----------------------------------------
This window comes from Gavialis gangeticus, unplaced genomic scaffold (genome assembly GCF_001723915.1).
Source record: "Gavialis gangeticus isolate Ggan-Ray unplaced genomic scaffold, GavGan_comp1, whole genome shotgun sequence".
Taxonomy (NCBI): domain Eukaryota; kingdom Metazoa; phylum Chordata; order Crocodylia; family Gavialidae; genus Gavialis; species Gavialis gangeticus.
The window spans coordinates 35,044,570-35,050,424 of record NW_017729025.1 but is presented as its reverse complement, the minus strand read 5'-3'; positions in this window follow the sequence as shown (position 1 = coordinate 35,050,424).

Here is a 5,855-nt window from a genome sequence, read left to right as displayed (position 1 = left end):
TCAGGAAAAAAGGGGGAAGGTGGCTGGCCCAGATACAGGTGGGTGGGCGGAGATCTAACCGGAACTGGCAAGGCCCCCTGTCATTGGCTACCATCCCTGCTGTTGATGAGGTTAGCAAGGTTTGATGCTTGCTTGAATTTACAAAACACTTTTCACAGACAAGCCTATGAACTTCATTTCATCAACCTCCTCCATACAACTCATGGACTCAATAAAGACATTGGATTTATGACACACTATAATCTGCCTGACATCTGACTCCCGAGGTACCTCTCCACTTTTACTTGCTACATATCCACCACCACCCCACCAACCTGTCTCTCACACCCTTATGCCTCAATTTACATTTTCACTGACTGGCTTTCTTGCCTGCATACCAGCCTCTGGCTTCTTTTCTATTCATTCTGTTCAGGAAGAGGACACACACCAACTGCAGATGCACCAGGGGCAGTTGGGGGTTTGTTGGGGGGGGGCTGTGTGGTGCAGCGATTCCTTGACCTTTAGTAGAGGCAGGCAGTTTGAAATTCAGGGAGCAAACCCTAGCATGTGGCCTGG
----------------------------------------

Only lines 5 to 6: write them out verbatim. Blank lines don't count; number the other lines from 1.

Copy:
Here is a 5,855-nt window from a genome sequence, read left to right as displayed (position 1 = left end):
TCAGGAAAAAAGGGGGAAGGTGGCTGGCCCAGATACAGGTGGGTGGGCGGAGATCTAACCGGAACTGGCAAGGCCCCCTGTCATTGGCTACCATCCCTGCTGTTGATGAGGTTAGCAAGGTTTGATGCTTGCTTGAATTTACAAAACACTTTTCACAGACAAGCCTATGAACTTCATTTCATCAACCTCCTCCATACAACTCATGGACTCAATAAAGACATTGGATTTATGACACACTATAATCTGCCTGACATCTGACTCCCGAGGTACCTCTCCACTTTTACTTGCTACATATCCACCACCACCCCACCAACCTGTCTCTCACACCCTTATGCCTCAATTTACATTTTCACTGACTGGCTTTCTTGCCTGCATACCAGCCTCTGGCTTCTTTTCTATTCATTCTGTTCAGGAAGAGGACACACACCAACTGCAGATGCACCAGGGGCAGTTGGGGGTTTGTTGGGGGGGGGCTGTGTGGTGCAGCGATTCCTTGACCTTTAGTAGAGGCAGGCAGTTTGAAATTCAGGGAGCAAACCCTAGCATGTGGCCTGG